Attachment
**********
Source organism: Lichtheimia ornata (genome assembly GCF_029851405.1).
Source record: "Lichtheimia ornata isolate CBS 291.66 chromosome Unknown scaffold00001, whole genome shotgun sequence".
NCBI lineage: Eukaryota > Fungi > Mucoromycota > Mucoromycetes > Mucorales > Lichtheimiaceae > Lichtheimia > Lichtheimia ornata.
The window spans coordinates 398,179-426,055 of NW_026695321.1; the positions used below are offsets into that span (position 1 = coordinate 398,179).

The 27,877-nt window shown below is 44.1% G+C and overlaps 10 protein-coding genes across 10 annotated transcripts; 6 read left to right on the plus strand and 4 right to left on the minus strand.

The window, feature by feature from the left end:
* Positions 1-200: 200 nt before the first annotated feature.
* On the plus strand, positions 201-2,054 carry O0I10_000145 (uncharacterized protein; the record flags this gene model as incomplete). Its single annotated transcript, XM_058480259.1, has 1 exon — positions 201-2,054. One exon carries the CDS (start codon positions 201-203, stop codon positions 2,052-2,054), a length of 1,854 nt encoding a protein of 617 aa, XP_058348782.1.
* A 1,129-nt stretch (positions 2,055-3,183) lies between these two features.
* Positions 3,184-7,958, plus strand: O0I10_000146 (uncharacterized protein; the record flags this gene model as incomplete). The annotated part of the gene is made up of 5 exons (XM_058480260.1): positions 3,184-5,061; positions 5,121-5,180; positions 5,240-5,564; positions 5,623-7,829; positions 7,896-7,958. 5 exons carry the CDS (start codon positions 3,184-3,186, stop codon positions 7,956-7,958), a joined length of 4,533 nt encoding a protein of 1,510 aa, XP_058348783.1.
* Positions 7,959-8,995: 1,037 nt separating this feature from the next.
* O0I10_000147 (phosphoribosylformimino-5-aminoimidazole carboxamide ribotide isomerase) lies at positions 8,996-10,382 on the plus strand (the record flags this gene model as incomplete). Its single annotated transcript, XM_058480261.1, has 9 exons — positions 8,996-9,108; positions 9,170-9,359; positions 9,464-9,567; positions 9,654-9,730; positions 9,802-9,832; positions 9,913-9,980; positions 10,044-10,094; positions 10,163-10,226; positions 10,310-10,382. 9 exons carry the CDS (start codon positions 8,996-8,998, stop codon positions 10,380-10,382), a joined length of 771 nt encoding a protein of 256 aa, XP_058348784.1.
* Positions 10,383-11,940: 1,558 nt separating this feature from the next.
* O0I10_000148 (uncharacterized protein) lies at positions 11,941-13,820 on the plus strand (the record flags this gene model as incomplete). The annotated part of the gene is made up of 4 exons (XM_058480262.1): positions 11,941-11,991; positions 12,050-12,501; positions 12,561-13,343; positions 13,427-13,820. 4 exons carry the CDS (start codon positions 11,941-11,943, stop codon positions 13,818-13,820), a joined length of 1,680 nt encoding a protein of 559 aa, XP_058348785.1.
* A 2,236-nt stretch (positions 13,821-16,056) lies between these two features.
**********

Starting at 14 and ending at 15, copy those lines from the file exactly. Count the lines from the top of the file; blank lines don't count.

* O0I10_000148 (uncharacterized protein) lies at positions 11,941-13,820 on the plus strand (the record flags this gene model as incomplete). The annotated part of the gene is made up of 4 exons (XM_058480262.1): positions 11,941-11,991; positions 12,050-12,501; positions 12,561-13,343; positions 13,427-13,820. 4 exons carry the CDS (start codon positions 11,941-11,943, stop codon positions 13,818-13,820), a joined length of 1,680 nt encoding a protein of 559 aa, XP_058348785.1.
* A 2,236-nt stretch (positions 13,821-16,056) lies between these two features.